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Morning Wire:  Complete reporting from the 2018 elections

Our team worked over-time last night, reporting from Federal Way, Bellevue and Lynnwood, to bring you stories and analysis from the 2018 elections.  Our team at the Wire has grown considerably in the last year or so, with five of us with regular bylines in the Wire.  Today’s email comes primarily from three of us, with Emily Boerger and Sara Gentzler doing strong work.

As always, thank you for reading our stuff – and please register to be with us on December 13th for the 2018 Re-Wire Policy Conference.

With help from Emily Boerger and Sara Gentzler

1. House Dems under-perform Primary election returns

According to late night House returns, House Democrats look to pick up a mere 7 seats. On Primary Election Night, it appeared they might win 23 seats.  After a week of strong Republican returns, it still appeared that House Dems would pick up between 13-19 seats.

After election night, it appears more likely that Dems will pick up 4 seats than they will 10 – much less 13.  This isn’t a set of races that you can chalk up to Trump, or the caravan.  This is more likely an example of House Republicans simply beating House Democrats during the fourth quarter of 2018’s elections.

2.  What election night felt like: 30th LD

Our new Olympia-based reporter, Sara Gentzler, has a great story reporting on what it was like inside the two camps for state senate in the 30th LD.  She interviews Mark Miloscia, who laments the challenge of being a moderate in Olympia today with a set of policy positions that don’t fit a party orthodoxy.

Meanwhile, Clare Wilson – who ended the night up 6.23% over Miloscia – tells Gentzler that “It’s not tomorrow yet” and that there are still votes left to be counted.  But the energy of the room betrayed some exuberance even if Wilson was staying cool.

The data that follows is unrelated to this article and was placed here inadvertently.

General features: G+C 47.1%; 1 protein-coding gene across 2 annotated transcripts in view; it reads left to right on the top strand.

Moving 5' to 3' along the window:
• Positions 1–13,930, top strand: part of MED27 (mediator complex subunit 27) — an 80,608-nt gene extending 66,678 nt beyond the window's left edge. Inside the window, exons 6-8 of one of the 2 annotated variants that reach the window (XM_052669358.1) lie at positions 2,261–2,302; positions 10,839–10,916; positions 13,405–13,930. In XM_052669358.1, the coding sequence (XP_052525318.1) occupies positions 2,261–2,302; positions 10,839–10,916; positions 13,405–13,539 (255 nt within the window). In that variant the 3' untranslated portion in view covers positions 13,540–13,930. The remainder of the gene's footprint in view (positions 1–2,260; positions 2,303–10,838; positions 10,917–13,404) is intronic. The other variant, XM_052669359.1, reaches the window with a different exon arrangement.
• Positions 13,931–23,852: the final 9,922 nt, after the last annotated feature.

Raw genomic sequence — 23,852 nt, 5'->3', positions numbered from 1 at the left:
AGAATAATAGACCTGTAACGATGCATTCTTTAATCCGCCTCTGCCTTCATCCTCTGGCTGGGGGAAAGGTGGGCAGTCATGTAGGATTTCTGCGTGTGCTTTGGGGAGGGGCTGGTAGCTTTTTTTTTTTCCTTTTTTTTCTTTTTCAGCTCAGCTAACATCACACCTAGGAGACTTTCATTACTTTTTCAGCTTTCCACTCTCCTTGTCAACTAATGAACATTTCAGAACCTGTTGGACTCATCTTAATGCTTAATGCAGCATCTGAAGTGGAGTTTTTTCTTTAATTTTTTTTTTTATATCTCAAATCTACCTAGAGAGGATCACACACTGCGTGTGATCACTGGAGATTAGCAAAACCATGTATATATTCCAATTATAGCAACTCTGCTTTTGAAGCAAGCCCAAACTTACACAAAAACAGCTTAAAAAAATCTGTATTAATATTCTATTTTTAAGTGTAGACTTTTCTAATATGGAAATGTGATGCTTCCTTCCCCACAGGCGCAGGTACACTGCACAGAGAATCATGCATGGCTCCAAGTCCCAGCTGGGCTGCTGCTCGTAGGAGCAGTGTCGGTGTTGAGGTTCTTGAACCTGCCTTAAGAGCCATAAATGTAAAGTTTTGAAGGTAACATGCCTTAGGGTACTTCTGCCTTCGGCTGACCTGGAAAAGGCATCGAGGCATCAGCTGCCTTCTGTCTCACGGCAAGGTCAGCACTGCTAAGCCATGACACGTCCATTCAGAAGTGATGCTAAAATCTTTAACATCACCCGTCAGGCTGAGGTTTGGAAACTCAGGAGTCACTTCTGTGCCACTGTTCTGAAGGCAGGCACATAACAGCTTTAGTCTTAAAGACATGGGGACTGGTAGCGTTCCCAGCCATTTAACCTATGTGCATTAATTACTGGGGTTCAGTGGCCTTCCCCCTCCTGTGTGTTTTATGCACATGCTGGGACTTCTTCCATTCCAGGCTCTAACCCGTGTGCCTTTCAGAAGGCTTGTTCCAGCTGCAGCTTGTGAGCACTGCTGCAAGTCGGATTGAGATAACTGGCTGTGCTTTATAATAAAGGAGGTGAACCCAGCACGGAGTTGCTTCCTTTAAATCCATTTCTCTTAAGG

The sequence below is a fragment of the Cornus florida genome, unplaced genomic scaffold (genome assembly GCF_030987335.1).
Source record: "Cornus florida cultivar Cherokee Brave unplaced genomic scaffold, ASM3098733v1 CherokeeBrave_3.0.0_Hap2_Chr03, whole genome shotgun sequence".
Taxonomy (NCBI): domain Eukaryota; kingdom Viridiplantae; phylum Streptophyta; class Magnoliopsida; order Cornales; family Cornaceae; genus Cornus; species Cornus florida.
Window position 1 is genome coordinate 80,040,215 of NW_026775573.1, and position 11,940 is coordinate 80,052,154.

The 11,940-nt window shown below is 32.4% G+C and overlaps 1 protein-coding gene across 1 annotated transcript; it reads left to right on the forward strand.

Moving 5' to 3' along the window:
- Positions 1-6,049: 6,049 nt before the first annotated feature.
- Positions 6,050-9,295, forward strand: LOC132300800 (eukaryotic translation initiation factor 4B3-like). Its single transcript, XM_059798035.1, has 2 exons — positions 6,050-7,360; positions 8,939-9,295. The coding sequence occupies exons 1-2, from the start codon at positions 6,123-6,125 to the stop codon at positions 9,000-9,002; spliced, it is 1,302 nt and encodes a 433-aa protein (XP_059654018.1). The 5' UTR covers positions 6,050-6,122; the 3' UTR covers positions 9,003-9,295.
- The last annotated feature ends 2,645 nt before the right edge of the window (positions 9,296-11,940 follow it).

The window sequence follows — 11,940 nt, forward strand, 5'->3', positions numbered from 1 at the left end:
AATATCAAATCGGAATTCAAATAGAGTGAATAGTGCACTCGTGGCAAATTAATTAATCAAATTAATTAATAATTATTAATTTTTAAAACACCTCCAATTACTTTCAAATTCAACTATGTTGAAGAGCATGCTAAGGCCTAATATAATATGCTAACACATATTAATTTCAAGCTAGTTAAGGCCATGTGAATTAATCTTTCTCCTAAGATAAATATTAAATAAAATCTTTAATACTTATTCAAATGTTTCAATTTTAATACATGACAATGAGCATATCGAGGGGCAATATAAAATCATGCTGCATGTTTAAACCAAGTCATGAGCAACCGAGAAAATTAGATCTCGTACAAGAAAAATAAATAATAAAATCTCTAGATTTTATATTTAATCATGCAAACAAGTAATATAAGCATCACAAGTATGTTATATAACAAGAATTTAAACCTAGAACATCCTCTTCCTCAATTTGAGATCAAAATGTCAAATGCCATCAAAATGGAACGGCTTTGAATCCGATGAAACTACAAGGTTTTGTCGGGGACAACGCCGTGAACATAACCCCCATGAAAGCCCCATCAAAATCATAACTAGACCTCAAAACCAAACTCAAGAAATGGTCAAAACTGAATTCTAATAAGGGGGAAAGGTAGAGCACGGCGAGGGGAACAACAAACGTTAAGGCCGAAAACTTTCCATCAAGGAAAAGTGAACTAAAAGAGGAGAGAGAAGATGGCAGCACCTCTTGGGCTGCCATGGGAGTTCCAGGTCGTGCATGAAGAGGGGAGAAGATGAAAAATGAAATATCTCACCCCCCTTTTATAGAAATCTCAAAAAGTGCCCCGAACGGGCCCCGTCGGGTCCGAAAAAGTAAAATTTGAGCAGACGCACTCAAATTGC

3. The lesson from mixed initiative results

The two tax initiatives resulted in anti-tax votes.  The two gun violence-related initiatives resulted in strong support for gun regulation and education.  That is certainly a topline view of the ballot box results of this year’s set of initiatives. Emily Boerger reports on the details of this year’s initiatives yesterday.

But, looking at the map tells an important story about Washington State sometimes lost by come progressives:  winning King County isn’t enough to win Washington State, and a Seattle-centric approach to governing isn’t enough to hold a statewide majority.

4. Senate Dems to maintain, perhaps expand, majority

Similar to the state House results, gains in the Senate may be underwhelming for Democrats after a strong turnout during the primary. Back in August, primary results suggested a pick up of four Senate seats for Democrats.

Now, based off early results, one of those seats (the 30th) is leaning toward the Democrat, one seat has the Republican leading by 10 points (the 6th), and the other two are nail-bitingly close and could go either way. However, one additional shift from the primary that favors Democrats is the 47th LD where Sen. Joe Fain is narrowly leading challenger Mona Das by less than a point. During the primary Fain led by 7 points, but a recent allegation of sexual misconduct may have thrown this race into question.

5.  Three observations from election night returns

In this reflection of last night’s election returns, our team has three observations that we think are worth highlighting.  First, 2018’s election may represent the single largest collapse of support for their legislative candidates by any one party between the primary election and the general election in the recent history (maybe ever?) of Washington State.

Republicans deserve significant credit for running campaigns that cut the projected legislative pickup by Democrats by more than half in each chamber.  The House Democratic pickup might be between 4-7, while in the Senate, they lead in only 2 races.

Meanwhile, to win in Washington State, you need more votes than you can simply see from the Space Needle (an old strategy of now passed-campaign consultant Terry Thompson).  Carrying King County doesn’t mean carrying Washington State.

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